I don’t particularly like ham.
I mean, don’t get me wrong, I’ll eat it. But I’d sure as hell rather have a really good burger. Or a filet if you’re really after my favorite.
This December, though, a ham has been my saving grace….
StageOne Family Theatre is a theater company local to where I live. For 75 years, they’ve been about making live theater accessible to everyone – especially, often, young people who would not otherwise get to experience it. They run summer camps and year-round classes; they produce thoughtful, well-crafted shows that inspire thought; they believe that theater makes a difference in how we understand the world and each other. Our family has been immeasurably enriched by their work.
For many, many years now, StageOne has, every December, put on The Best Christmas Pageant Ever in play form. Perhaps you read this darling little book in grade school. It’s the story of the six Herdman kids – Imogene, Ralph, Leroy, Ollie, Claudia and Gladys. These kids are outcasts of the first order in their little town, and, to be truthful, it’s easy to see why.
They’re mean. Like, make you swallow tadpoles live and steal your lunch mean.
They’re also very, very poor. And not well cared for. And dirty. And I would suspect malnourished though the book never quite says that. Their supervision is minimal, if any, and they are subject to “child welfare” visits quite often. No one wants to be around them. Ever.
The play centers around the Herdmans descending upon their town’s annual church Christmas pageant, bullying their way into key roles and causing general chaos and discomfort. It’s actually a rather scathing critique of Christianity in parts – “Jesus said ‘suffer the children to come unto me,’ but I don’t think he meant Herdmans,” is an actual line and I laugh and cringe at it every time.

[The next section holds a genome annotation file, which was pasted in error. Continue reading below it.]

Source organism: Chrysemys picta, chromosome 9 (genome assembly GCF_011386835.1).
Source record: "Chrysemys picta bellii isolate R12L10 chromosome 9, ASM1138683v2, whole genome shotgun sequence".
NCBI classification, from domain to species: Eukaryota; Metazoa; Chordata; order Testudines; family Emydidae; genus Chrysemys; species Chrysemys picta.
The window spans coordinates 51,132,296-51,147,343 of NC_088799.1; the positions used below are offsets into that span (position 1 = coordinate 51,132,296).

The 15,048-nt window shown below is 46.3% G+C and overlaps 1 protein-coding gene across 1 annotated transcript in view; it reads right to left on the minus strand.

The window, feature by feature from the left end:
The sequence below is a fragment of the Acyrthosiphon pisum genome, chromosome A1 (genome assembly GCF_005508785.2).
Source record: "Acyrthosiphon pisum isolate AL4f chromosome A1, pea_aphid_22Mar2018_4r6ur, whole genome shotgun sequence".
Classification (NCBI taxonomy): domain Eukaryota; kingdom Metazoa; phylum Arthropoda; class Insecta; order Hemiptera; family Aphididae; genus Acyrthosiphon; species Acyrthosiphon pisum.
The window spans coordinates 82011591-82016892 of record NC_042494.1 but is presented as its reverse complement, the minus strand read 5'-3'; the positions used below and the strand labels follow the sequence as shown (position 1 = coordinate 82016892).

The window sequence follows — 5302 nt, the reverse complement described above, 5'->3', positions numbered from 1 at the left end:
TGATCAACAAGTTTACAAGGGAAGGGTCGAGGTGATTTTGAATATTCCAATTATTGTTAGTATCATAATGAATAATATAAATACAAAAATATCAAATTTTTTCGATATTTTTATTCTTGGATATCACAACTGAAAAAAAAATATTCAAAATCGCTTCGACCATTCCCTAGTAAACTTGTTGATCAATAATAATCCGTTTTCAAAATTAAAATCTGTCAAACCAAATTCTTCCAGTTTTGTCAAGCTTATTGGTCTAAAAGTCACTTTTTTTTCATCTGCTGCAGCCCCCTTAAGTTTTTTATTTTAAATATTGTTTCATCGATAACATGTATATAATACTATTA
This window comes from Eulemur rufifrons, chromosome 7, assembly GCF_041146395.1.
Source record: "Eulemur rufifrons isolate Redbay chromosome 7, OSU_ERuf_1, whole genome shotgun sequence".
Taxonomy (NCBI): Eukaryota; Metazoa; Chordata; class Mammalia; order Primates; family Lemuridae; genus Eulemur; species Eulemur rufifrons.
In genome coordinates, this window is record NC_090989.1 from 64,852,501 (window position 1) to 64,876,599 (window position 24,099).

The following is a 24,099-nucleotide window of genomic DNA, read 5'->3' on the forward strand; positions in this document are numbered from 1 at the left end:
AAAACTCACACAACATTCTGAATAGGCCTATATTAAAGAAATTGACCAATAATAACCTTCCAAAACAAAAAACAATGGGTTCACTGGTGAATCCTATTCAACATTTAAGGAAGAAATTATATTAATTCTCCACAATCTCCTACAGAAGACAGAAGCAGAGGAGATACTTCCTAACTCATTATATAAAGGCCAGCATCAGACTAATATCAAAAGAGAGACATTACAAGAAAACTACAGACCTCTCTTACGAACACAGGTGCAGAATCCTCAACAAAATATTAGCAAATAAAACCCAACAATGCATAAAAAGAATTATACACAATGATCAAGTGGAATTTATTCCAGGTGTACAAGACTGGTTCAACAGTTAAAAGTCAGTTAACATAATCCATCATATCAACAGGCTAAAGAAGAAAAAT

Because of course Jesus meant exactly the Herdmans.
It is, on the one hand, a “silly little play,” as one friend calls it. Aging, perhaps, in a world of high-end musicals and multimedia concerts. But…I dare you to watch it and not be touched, challenged, even, by the great truth that baby Jesus came for all of us.
And all of us does actually mean all of us.
Three of the Herdmans secure roles as the wise men. They have lots of questions as to what frankincense actually is and why in the world it was a gift to an infant. Which, I really can’t argue with. Surely the ancient middle east had something like a casserole?
Christmas Eve arrives and those Herdmans turned Wise Men, they waltz on stage carrying a ham.
Like, a shrink-wrapped, red-ribbon-bound, ham. Pink and huge and having come from their Christmas “welfare box.”
The initial assumption is that the Herdmans must hate ham. After all, why else would they have given it away? But the play’s narrator, Beth, whose mother Grace directs the pageant, somehow senses that ham means more. “They’ve never given away anything in their life,” she says, and later notes that when the pageant was over, they refused to take the ham back, because, “It’s a present, and you don’t take back presents,” says Ralph Herdman.